One of the most remarkable walks I have ever taken was around Tommy Thomson Park on November 6th, 2021.
It was the night of a new moon, and I got to the park entrance around 10pm. I decided to use an exhaustive search algorithm to explore the penninsula. I would begin walking around the hand-shaped penninsula clockwise, starting at the ‘wrist’ and visiting each ‘finger’ one by one. At every junction between paths, I would choose the one on the left if I had not already taken it. That way, I would explore every dead end and follow every path.
When I got into the park, lit only by starlight and city light reflected across the water, I began to perceive the stars above me as a gigantic compass. In the eastern sky, I could see just the right shoulder of Orion rising. As I walked around the penninsula, with my eyes having adjusted to hours of darkness, I could see by starlight alone. At one point, I was startled when a darker part of the shadow ahead of me moved and scampered off the path, but in less than a second I understood that it was a surprised skunk who had been taking the same path in the other direction hastily getting out of my way.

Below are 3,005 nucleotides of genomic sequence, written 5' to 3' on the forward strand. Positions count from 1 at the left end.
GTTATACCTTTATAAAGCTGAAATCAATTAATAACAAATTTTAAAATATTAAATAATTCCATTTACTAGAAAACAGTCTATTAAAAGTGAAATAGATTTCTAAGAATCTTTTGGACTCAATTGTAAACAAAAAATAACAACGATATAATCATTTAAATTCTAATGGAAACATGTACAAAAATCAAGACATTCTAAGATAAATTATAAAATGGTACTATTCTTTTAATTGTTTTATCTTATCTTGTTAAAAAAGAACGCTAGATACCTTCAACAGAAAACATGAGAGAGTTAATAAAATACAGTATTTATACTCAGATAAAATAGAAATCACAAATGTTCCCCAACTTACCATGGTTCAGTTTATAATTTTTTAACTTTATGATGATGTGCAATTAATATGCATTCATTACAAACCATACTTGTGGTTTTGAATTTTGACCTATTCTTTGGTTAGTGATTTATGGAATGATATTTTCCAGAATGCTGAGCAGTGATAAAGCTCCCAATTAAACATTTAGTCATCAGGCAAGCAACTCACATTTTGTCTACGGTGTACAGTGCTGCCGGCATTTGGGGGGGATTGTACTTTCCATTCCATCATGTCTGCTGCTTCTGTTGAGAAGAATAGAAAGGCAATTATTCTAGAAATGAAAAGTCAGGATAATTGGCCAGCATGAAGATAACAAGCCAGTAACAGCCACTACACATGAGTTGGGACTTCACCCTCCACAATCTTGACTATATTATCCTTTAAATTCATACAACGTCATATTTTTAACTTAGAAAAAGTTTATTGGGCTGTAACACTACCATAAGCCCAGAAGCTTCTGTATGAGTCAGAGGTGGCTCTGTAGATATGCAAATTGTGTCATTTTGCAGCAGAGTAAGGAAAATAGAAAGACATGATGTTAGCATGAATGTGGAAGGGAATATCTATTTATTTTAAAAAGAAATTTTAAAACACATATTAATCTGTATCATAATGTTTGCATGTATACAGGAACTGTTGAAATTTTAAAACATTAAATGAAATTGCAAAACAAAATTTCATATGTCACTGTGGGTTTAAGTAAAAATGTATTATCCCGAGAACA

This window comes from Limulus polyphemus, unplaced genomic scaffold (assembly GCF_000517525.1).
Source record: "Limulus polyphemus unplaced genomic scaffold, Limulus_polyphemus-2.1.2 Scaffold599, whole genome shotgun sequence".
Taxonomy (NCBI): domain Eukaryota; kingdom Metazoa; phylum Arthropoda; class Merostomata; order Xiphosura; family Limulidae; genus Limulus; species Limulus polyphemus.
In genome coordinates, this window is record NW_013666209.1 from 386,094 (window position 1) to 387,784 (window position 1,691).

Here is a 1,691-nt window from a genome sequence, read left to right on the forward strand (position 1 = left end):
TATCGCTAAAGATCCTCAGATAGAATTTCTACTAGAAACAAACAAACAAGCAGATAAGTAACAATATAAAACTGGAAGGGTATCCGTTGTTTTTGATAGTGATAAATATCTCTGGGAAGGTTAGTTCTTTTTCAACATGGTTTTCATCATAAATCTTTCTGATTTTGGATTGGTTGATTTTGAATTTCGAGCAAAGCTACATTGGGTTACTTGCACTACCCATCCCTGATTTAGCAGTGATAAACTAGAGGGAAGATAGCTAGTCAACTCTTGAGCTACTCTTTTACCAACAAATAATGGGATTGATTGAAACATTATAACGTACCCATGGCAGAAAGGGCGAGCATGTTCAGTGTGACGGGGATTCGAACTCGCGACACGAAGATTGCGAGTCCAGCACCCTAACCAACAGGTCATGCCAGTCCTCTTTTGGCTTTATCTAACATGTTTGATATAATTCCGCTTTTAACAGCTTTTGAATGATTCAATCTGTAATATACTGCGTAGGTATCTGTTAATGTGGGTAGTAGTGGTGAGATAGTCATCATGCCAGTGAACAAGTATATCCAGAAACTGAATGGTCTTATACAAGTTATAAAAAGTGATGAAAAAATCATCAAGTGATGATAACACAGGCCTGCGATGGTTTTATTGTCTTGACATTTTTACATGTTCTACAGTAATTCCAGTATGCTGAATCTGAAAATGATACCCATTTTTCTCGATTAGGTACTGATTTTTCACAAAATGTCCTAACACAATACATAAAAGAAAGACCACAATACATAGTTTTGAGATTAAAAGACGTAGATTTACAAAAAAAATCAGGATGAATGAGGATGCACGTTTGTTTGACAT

As the night went on, more and more of Orion was visible until the whole constellation rose about the horizon and up about 30˚ into the southern sky. The whole experience was an accidental but effective tutorial in celestial navigation. With the city visible, I had help orienting myself, and by keeping track of Orion I could make sense of which direction I was moving within Tommy Thomson Park’s suprisingly hard to navigate layout. It looks simple from the air, but since all the parts are equally low and beside one another, it can be very hard on the ground to know exactly where you are and which direction to go to reach somewhere else.
By 2am I was back at the park entrance. I will never forget what it was like to see by just the stars and the glow of the downtown core about 4 km away across the water, and I will never forget the feeling of when my brain flipped inside out to see the sky like a spherical compass which I was inside of, helping me to orient myself, plot a straight course, and explore.